KANSAS CITY, Mo. — As a newcomer to the Chiefs last spring, offensive tackle Eric Winston wanted to know about this young outside linebacker who was giving him so much trouble.
“I asked, ‘Who is this guy?’ because I couldn’t block him,” Winston said. “Then we go to camp, and I thought maybe when I get some pads on, and it will be different. He gave me some problems in camp, and I consider myself a decent player, and I was having struggles with him.”
Winston is not alone. Second-year outside linebacker Justin Houston is making life miserable for right tackles and opposing quarterbacks all over the NFL.
Through three games, Houston ranks tied for fourth in the AFC with 4.0 sacks, highlighted by his three-sack performance that included a critical safety in last Sunday’s overtime victory at New Orleans.
And during his last eight games, dating to last season, Houston has 9.5 sacks, tied for the second-most in the NFL.
“That’s my job,” Houston said as the Chiefs prepared for Sunday’s game against San Diego. “They brought me in to put pressure on the quarterback.”
Indeed, the Chiefs selected Houston in the third round of the 2011 draft for some much-needed help for Tamba Hali to rush the passer. But a combination of the lockout of the players and Houston’s missing the first two weeks of camp before signing a contract, set him back.
The Chiefs threw him into the starting lineup in three of the first four games, but Houston clearly wasn’t ready, and he didn’t regain his starting spot until week 10. Two weeks later, he collected three sacks at Chicago, and a star was born.
He followed with another sack and 10 tackles a week later against the Jets, and Houston rolled up with 11 tackles and 1.5 sacks in the season finale at Denver, which helped earn him the Mack Lee Hill Award as the Chiefs’ top rookie.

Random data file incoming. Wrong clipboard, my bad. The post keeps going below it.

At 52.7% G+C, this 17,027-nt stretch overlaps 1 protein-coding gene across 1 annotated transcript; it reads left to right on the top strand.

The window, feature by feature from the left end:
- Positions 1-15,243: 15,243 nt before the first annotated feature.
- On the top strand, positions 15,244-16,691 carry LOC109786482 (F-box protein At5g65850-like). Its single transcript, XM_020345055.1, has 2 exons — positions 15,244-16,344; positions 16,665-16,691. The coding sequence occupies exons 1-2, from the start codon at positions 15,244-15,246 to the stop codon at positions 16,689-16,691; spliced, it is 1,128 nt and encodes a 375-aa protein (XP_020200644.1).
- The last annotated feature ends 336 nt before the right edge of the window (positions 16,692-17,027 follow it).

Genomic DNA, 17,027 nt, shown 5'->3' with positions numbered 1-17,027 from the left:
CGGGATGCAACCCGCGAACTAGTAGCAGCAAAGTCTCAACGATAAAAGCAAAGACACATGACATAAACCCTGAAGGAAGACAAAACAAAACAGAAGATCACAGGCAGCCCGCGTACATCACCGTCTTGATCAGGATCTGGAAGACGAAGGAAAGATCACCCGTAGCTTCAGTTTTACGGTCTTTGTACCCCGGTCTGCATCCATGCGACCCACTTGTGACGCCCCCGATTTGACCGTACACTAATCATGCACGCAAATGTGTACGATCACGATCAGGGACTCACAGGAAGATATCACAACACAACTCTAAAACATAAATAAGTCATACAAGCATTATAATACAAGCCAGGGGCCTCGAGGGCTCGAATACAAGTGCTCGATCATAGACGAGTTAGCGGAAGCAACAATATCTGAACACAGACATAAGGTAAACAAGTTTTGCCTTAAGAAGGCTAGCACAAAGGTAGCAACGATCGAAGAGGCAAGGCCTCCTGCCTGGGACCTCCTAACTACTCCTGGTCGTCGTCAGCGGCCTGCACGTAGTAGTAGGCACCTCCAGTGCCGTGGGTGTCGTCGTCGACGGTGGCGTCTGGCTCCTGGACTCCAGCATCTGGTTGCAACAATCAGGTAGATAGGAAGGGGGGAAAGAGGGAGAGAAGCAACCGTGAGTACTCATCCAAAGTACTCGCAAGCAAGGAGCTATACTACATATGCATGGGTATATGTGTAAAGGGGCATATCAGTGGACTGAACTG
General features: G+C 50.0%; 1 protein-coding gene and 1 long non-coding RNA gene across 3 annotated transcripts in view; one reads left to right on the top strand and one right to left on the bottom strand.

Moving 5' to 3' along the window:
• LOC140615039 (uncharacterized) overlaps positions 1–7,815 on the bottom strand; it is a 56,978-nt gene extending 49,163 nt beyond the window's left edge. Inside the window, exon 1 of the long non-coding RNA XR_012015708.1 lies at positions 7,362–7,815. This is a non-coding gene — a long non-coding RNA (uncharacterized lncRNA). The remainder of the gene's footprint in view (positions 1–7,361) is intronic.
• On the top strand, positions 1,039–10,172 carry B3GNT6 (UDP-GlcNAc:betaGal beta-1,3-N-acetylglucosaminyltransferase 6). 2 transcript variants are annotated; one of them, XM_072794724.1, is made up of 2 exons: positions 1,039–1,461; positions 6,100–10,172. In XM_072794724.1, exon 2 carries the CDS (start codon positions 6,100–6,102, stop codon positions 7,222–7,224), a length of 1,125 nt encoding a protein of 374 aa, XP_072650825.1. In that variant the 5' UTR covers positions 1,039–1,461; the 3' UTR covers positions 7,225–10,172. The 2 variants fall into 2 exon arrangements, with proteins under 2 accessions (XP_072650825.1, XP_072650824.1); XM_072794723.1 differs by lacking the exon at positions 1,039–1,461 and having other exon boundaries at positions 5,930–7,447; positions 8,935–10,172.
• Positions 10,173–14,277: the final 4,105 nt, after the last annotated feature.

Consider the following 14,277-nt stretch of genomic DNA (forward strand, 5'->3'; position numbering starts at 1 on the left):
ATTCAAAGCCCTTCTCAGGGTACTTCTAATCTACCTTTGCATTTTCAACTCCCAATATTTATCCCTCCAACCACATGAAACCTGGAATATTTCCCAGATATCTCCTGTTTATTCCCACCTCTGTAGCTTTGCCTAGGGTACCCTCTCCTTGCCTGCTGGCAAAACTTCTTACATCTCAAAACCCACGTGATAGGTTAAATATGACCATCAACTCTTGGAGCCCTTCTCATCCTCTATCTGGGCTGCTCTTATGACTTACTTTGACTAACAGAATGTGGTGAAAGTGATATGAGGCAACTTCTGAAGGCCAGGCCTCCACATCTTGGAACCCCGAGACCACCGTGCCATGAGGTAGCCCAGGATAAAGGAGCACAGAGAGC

“Last year there was a lot the rookies didn’t learn,” Houston said of the lockout. “I was learning on the go, and as the season progressed I got more comfortable with the scheme and knowing what to do. Not only knowing what you’ve got to do, but what everybody else is doing, makes your job a whole lot easier.”
Houston credits the tutelage of Hali and martial arts instructor Joe Kim for his development as a rusher.
“It’s studying, film work and the things that Joe Kim teaches and also (Hali), he’s a great pass rusher,” Houston said. “He’s been doing it for a while now, and he’s started to throw me his little tips, and I’m using those little tips.”
Certainly, Houston, 6-3, 258, is benefitting from all the attention Hali receives from opposing offenses. Hali, who had a career-best 12.0 sacks last season, has failed to get one in the two games he’s played, but if Houston is getting to the passer, Hali is happy.
“Physically, he’s an athlete, so he’s a freak,” Hali said. “I’ve taught him some of the things Joe Kim has taught me, just being able to flip your hips and be persistent in your rush. People don’t realize how much martial arts plays in what we do, but it does, and he’s really helped me and helped Justin and other guys on the team that believe in what we’re doing.”
Winston said Houston gives a variety of moves for offensive tackles to ponder.
“He’s got a good combination of everything,” Winston said. “He’s got enough power that if you’re going to sit on his outside move, he can bull you into the quarterback. He’s got good quicks, where he can push a tackle inside and come around him. And he’s good with his hands. It’s hard to get your hands on him.
“A lot of teams are going to slide protection to Tamba, and Houston is going to be singled up on some guys he can beat. He gave me some problems in camp, and I consider myself a decent player, and I struggled with him. He’s got the talent and ability to be a double-digit sack guy consistently.”
In Sunday’s game, Hali will have the advantage of going against rookie free agent Mike Harris, so the Chargers likely provide Harris help with a tight end or fullback to double-team Hali. That can leave Houston one-on-one against former Kansas State star Jeromey Clary.
“I’m sure if they’re going to focus on Justin, then I have to step up and make plays,” Hali said. “And if they’re focused on me or anyone else on the team, then it’s Justin. It goes hand-in-hand.
“For us, it’s like the new era of those guys who used to be here – Derrick Thomas and Neil Smith. So we’re trying to get that done here.”